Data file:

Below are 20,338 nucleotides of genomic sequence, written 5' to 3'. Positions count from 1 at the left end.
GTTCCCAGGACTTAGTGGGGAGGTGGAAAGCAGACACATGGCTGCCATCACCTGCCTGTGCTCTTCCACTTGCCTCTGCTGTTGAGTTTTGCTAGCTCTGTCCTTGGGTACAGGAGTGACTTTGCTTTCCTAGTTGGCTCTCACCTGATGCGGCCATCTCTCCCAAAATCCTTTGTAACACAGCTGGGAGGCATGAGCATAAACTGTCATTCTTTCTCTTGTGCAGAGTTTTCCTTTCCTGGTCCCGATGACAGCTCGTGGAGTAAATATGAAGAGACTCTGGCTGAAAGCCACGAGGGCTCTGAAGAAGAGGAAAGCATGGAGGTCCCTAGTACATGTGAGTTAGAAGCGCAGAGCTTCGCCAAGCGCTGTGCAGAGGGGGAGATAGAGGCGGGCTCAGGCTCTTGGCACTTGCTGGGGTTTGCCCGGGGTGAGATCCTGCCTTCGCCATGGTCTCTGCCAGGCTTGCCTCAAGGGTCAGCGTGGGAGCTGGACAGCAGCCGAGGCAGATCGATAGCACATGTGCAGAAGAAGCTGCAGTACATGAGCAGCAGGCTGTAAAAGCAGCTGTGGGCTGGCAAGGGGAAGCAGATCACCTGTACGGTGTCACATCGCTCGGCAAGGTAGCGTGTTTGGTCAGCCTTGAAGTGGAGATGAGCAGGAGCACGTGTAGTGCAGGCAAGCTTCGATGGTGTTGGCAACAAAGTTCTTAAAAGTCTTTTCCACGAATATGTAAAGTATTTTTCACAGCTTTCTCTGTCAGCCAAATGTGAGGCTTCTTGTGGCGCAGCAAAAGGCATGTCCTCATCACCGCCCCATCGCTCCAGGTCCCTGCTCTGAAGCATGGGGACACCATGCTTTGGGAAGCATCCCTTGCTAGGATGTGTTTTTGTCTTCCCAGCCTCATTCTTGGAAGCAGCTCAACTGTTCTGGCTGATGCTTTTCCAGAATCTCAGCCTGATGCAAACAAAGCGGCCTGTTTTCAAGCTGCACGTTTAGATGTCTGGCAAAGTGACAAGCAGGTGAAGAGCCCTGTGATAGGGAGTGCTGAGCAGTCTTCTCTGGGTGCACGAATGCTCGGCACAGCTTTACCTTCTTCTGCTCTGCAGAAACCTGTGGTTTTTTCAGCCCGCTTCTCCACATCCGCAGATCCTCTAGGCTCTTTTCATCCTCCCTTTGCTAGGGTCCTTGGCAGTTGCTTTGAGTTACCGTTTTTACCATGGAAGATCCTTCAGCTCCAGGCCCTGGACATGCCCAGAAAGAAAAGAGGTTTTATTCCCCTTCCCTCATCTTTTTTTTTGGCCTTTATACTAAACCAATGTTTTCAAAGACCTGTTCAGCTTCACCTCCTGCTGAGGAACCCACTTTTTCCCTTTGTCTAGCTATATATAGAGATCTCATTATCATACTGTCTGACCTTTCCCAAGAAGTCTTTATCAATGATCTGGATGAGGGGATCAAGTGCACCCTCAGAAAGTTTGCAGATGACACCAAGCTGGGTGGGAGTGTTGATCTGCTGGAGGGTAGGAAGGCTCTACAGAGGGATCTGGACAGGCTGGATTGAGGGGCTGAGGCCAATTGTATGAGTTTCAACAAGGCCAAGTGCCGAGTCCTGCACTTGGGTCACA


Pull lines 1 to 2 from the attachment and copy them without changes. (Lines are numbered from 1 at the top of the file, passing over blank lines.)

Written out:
Below are 20,338 nucleotides of genomic sequence, written 5' to 3'. Positions count from 1 at the left end.
GTTCCCAGGACTTAGTGGGGAGGTGGAAAGCAGACACATGGCTGCCATCACCTGCCTGTGCTCTTCCACTTGCCTCTGCTGTTGAGTTTTGCTAGCTCTGTCCTTGGGTACAGGAGTGACTTTGCTTTCCTAGTTGGCTCTCACCTGATGCGGCCATCTCTCCCAAAATCCTTTGTAACACAGCTGGGAGGCATGAGCATAAACTGTCATTCTTTCTCTTGTGCAGAGTTTTCCTTTCCTGGTCCCGATGACAGCTCGTGGAGTAAATATGAAGAGACTCTGGCTGAAAGCCACGAGGGCTCTGAAGAAGAGGAAAGCATGGAGGTCCCTAGTACATGTGAGTTAGAAGCGCAGAGCTTCGCCAAGCGCTGTGCAGAGGGGGAGATAGAGGCGGGCTCAGGCTCTTGGCACTTGCTGGGGTTTGCCCGGGGTGAGATCCTGCCTTCGCCATGGTCTCTGCCAGGCTTGCCTCAAGGGTCAGCGTGGGAGCTGGACAGCAGCCGAGGCAGATCGATAGCACATGTGCAGAAGAAGCTGCAGTACATGAGCAGCAGGCTGTAAAAGCAGCTGTGGGCTGGCAAGGGGAAGCAGATCACCTGTACGGTGTCACATCGCTCGGCAAGGTAGCGTGTTTGGTCAGCCTTGAAGTGGAGATGAGCAGGAGCACGTGTAGTGCAGGCAAGCTTCGATGGTGTTGGCAACAAAGTTCTTAAAAGTCTTTTCCACGAATATGTAAAGTATTTTTCACAGCTTTCTCTGTCAGCCAAATGTGAGGCTTCTTGTGGCGCAGCAAAAGGCATGTCCTCATCACCGCCCCATCGCTCCAGGTCCCTGCTCTGAAGCATGGGGACACCATGCTTTGGGAAGCATCCCTTGCTAGGATGTGTTTTTGTCTTCCCAGCCTCATTCTTGGAAGCAGCTCAACTGTTCTGGCTGATGCTTTTCCAGAATCTCAGCCTGATGCAAACAAAGCGGCCTGTTTTCAAGCTGCACGTTTAGATGTCTGGCAAAGTGACAAGCAGGTGAAGAGCCCTGTGATAGGGAGTGCTGAGCAGTCTTCTCTGGGTGCACGAATGCTCGGCACAGCTTTACCTTCTTCTGCTCTGCAGAAACCTGTGGTTTTTTCAGCCCGCTTCTCCACATCCGCAGATCCTCTAGGCTCTTTTCATCCTCCCTTTGCTAGGGTCCTTGGCAGTTGCTTTGAGTTACCGTTTTTACCATGGAAGATCCTTCAGCTCCAGGCCCTGGACATGCCCAGAAAGAAAAGAGGTTTTATTCCCCTTCCCTCATCTTTTTTTTTGGCCTTTATACTAAACCAATGTTTTCAAAGACCTGTTCAGCTTCACCTCCTGCTGAGGAACCCACTTTTTCCCTTTGTCTAGCTATATATAGAGATCTCATTATCATACTGTCTGACCTTTCCCAAGAAGTCTTTATCAATGATCTGGATGAGGGGATCAAGTGCACCCTCAGAAAGTTTGCAGATGACACCAAGCTGGGTGGGAGTGTTGATCTGCTGGAGGGTAGGAAGGCTCTACAGAGGGATCTGGACAGGCTGGATTGAGGGGCTGAGGCCAATTGTATGAGTTTCAACAAGGCCAAGTGCCGAGTCCTGCACTTGGGTCACA